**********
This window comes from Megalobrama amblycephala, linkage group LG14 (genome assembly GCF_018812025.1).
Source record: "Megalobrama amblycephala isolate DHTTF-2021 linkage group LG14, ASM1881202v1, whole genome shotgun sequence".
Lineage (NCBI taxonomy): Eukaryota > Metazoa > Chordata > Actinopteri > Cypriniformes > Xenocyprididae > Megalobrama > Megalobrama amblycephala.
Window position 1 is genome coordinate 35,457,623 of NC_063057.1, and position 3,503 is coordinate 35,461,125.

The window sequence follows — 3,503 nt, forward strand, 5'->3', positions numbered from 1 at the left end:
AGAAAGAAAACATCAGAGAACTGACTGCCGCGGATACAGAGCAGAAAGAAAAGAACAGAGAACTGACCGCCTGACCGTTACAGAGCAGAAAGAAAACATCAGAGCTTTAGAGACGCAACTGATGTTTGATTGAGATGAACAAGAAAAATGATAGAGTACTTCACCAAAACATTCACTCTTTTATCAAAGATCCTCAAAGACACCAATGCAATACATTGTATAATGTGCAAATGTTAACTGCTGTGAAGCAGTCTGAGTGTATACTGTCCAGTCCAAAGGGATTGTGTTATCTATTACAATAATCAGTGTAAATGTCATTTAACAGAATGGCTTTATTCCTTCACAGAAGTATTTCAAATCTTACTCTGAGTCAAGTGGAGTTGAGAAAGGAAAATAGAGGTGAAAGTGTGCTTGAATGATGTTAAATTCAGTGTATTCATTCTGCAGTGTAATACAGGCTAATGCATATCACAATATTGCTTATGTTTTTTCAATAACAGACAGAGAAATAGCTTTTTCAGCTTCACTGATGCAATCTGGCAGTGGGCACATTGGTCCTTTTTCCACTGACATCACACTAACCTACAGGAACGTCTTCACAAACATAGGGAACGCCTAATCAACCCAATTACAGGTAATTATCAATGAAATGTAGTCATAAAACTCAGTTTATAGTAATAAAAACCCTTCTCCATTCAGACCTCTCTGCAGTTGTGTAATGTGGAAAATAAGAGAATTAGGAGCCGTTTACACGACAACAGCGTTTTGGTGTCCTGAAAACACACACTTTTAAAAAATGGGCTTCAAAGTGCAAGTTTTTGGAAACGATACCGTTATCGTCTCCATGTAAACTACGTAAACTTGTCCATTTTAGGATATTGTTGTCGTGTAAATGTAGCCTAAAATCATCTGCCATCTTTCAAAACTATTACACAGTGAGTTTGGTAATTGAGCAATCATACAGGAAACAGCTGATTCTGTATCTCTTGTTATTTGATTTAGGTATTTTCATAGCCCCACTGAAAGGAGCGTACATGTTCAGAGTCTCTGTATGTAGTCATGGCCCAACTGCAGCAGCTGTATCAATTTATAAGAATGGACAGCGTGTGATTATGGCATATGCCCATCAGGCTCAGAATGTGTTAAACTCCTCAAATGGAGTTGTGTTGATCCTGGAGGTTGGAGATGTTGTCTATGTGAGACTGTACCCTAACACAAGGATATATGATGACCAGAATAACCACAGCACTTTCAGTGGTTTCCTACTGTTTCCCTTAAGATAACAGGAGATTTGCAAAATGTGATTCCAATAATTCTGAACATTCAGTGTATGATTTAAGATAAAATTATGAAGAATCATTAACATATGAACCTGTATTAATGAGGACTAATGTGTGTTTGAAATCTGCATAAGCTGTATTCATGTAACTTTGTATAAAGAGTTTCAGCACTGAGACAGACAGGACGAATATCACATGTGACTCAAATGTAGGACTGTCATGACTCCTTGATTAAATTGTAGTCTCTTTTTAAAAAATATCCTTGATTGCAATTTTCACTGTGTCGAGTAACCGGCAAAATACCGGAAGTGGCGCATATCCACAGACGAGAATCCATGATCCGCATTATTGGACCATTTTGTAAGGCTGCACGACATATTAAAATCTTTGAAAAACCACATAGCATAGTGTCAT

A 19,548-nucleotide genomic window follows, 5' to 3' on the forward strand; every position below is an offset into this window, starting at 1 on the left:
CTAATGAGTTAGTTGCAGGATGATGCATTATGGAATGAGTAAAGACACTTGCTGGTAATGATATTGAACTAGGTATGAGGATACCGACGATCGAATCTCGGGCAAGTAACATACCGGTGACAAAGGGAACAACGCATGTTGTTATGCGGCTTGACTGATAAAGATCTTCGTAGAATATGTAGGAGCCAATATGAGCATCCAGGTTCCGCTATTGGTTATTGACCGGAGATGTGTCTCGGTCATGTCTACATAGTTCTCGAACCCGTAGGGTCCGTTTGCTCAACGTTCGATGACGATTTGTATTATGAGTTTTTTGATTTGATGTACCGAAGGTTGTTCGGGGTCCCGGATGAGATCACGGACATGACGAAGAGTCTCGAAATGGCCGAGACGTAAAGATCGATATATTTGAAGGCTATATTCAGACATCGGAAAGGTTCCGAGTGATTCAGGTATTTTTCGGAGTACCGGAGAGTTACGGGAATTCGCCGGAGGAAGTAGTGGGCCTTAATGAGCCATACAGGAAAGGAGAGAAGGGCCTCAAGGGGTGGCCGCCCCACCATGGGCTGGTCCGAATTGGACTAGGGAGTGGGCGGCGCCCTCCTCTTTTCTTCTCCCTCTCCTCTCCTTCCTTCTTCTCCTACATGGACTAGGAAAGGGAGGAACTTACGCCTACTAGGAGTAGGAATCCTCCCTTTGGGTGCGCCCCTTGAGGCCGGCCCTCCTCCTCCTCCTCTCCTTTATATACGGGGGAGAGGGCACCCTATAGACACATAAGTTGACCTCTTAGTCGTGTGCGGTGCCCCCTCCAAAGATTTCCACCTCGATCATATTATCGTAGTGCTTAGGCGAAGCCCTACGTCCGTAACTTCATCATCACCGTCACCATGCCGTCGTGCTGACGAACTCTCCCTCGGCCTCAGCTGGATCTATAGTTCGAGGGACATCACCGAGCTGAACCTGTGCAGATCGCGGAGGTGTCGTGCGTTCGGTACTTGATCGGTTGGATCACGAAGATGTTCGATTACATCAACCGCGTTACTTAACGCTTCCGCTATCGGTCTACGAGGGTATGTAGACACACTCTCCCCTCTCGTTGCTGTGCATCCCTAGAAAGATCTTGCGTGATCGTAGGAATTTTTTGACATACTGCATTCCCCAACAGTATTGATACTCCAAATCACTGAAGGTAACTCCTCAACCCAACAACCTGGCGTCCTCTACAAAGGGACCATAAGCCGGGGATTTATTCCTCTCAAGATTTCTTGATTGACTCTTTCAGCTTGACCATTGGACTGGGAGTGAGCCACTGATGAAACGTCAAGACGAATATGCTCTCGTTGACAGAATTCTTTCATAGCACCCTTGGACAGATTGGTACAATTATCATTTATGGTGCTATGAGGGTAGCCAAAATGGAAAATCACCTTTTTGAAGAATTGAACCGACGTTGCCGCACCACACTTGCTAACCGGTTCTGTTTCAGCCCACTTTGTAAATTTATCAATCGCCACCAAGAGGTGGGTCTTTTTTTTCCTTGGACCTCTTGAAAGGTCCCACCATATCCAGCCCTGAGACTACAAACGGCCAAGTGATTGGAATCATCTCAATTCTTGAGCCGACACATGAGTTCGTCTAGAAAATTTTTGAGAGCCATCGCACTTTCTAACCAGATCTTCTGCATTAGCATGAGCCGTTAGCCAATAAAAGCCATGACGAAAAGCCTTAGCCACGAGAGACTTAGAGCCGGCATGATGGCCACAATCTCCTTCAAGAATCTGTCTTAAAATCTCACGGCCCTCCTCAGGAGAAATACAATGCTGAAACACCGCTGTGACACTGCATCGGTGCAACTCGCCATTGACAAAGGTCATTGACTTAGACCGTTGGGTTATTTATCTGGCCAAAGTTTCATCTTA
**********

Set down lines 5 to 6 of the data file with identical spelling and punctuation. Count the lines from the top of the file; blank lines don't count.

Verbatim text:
The window sequence follows — 3,503 nt, forward strand, 5'->3', positions numbered from 1 at the left end:
AGAAAGAAAACATCAGAGAACTGACTGCCGCGGATACAGAGCAGAAAGAAAAGAACAGAGAACTGACCGCCTGACCGTTACAGAGCAGAAAGAAAACATCAGAGCTTTAGAGACGCAACTGATGTTTGATTGAGATGAACAAGAAAAATGATAGAGTACTTCACCAAAACATTCACTCTTTTATCAAAGATCCTCAAAGACACCAATGCAATACATTGTATAATGTGCAAATGTTAACTGCTGTGAAGCAGTCTGAGTGTATACTGTCCAGTCCAAAGGGATTGTGTTATCTATTACAATAATCAGTGTAAATGTCATTTAACAGAATGGCTTTATTCCTTCACAGAAGTATTTCAAATCTTACTCTGAGTCAAGTGGAGTTGAGAAAGGAAAATAGAGGTGAAAGTGTGCTTGAATGATGTTAAATTCAGTGTATTCATTCTGCAGTGTAATACAGGCTAATGCATATCACAATATTGCTTATGTTTTTTCAATAACAGACAGAGAAATAGCTTTTTCAGCTTCACTGATGCAATCTGGCAGTGGGCACATTGGTCCTTTTTCCACTGACATCACACTAACCTACAGGAACGTCTTCACAAACATAGGGAACGCCTAATCAACCCAATTACAGGTAATTATCAATGAAATGTAGTCATAAAACTCAGTTTATAGTAATAAAAACCCTTCTCCATTCAGACCTCTCTGCAGTTGTGTAATGTGGAAAATAAGAGAATTAGGAGCCGTTTACACGACAACAGCGTTTTGGTGTCCTGAAAACACACACTTTTAAAAAATGGGCTTCAAAGTGCAAGTTTTTGGAAACGATACCGTTATCGTCTCCATGTAAACTACGTAAACTTGTCCATTTTAGGATATTGTTGTCGTGTAAATGTAGCCTAAAATCATCTGCCATCTTTCAAAACTATTACACAGTGAGTTTGGTAATTGAGCAATCATACAGGAAACAGCTGATTCTGTATCTCTTGTTATTTGATTTAGGTATTTTCATAGCCCCACTGAAAGGAGCGTACATGTTCAGAGTCTCTGTATGTAGTCATGGCCCAACTGCAGCAGCTGTATCAATTTATAAGAATGGACAGCGTGTGATTATGGCATATGCCCATCAGGCTCAGAATGTGTTAAACTCCTCAAATGGAGTTGTGTTGATCCTGGAGGTTGGAGATGTTGTCTATGTGAGACTGTACCCTAACACAAGGATATATGATGACCAGAATAACCACAGCACTTTCAGTGGTTTCCTACTGTTTCCCTTAAGATAACAGGAGATTTGCAAAATGTGATTCCAATAATTCTGAACATTCAGTGTATGATTTAAGATAAAATTATGAAGAATCATTAACATATGAACCTGTATTAATGAGGACTAATGTGTGTTTGAAATCTGCATAAGCTGTATTCATGTAACTTTGTATAAAGAGTTTCAGCACTGAGACAGACAGGACGAATATCACATGTGACTCAAATGTAGGACTGTCATGACTCCTTGATTAAATTGTAGTCTCTTTTTAAAAAATATCCTTGATTGCAATTTTCACTGTGTCGAGTAACCGGCAAAATACCGGAAGTGGCGCATATCCACAGACGAGAATCCATGATCCGCATTATTGGACCATTTTGTAAGGCTGCACGACATATTAAAATCTTTGAAAAACCACATAGCATAGTGTCAT